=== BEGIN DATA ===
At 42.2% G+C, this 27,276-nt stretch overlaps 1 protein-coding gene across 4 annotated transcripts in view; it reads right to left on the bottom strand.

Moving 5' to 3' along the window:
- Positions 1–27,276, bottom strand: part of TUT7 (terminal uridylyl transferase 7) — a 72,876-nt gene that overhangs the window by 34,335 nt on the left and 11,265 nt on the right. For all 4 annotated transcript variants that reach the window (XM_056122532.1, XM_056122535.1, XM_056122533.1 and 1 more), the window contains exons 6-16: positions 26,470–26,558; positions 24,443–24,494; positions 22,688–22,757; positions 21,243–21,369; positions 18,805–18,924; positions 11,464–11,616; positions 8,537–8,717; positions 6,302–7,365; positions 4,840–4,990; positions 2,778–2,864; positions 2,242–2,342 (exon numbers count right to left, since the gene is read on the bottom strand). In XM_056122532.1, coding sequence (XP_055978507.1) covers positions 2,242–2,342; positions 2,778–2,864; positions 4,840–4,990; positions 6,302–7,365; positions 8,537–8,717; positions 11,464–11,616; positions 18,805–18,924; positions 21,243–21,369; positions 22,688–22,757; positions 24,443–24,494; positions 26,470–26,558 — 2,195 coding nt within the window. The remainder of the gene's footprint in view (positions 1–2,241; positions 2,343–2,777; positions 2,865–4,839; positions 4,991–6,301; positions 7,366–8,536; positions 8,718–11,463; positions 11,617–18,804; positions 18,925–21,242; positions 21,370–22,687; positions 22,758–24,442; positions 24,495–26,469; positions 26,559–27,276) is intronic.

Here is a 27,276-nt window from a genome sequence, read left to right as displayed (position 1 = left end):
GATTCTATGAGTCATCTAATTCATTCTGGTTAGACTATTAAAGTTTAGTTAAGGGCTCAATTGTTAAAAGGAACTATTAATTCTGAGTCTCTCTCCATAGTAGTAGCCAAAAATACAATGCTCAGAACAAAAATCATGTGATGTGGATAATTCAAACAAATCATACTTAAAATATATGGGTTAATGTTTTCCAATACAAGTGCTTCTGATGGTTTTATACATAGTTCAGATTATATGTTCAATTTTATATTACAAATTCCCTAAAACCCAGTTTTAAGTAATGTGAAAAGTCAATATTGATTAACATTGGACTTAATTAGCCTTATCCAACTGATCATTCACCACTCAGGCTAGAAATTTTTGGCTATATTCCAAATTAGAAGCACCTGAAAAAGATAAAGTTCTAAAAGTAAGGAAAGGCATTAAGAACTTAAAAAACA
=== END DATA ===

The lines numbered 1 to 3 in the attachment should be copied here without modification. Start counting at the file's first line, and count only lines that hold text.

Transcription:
At 42.2% G+C, this 27,276-nt stretch overlaps 1 protein-coding gene across 4 annotated transcripts in view; it reads right to left on the bottom strand.

Moving 5' to 3' along the window:
- Positions 1–27,276, bottom strand: part of TUT7 (terminal uridylyl transferase 7) — a 72,876-nt gene that overhangs the window by 34,335 nt on the left and 11,265 nt on the right. For all 4 annotated transcript variants that reach the window (XM_056122532.1, XM_056122535.1, XM_056122533.1 and 1 more), the window contains exons 6-16: positions 26,470–26,558; positions 24,443–24,494; positions 22,688–22,757; positions 21,243–21,369; positions 18,805–18,924; positions 11,464–11,616; positions 8,537–8,717; positions 6,302–7,365; positions 4,840–4,990; positions 2,778–2,864; positions 2,242–2,342 (exon numbers count right to left, since the gene is read on the bottom strand). In XM_056122532.1, coding sequence (XP_055978507.1) covers positions 2,242–2,342; positions 2,778–2,864; positions 4,840–4,990; positions 6,302–7,365; positions 8,537–8,717; positions 11,464–11,616; positions 18,805–18,924; positions 21,243–21,369; positions 22,688–22,757; positions 24,443–24,494; positions 26,470–26,558 — 2,195 coding nt within the window. The remainder of the gene's footprint in view (positions 1–2,241; positions 2,343–2,777; positions 2,865–4,839; positions 4,991–6,301; positions 7,366–8,536; positions 8,718–11,463; positions 11,617–18,804; positions 18,925–21,242; positions 21,370–22,687; positions 22,758–24,442; positions 24,495–26,469; positions 26,559–27,276) is intronic.